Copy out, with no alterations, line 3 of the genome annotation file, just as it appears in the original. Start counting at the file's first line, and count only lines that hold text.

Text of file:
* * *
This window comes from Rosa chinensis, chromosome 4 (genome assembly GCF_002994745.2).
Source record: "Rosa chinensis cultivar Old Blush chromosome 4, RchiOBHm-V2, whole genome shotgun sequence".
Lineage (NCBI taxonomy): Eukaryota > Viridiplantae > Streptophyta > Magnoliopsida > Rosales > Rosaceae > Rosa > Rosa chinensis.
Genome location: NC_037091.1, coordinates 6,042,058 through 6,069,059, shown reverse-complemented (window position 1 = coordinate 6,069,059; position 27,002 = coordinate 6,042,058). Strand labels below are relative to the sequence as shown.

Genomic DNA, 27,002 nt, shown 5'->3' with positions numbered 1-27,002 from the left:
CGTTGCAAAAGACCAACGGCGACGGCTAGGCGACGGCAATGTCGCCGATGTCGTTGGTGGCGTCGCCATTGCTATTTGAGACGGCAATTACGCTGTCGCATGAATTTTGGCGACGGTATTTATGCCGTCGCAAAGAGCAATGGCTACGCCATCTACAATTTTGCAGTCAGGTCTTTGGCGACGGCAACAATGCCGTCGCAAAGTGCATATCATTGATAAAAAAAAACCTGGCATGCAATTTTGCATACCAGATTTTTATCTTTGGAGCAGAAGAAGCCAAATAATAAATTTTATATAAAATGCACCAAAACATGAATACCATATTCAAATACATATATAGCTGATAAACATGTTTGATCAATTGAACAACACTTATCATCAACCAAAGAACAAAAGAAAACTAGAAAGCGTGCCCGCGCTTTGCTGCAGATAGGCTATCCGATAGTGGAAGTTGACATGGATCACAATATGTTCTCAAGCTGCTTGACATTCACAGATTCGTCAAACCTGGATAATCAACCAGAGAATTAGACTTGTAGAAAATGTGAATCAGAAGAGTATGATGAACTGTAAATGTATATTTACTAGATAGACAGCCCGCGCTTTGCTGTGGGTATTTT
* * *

Lineage (NCBI taxonomy): Eukaryota > Viridiplantae > Streptophyta > Magnoliopsida > Rosales > Rosaceae > Rosa > Rosa chinensis.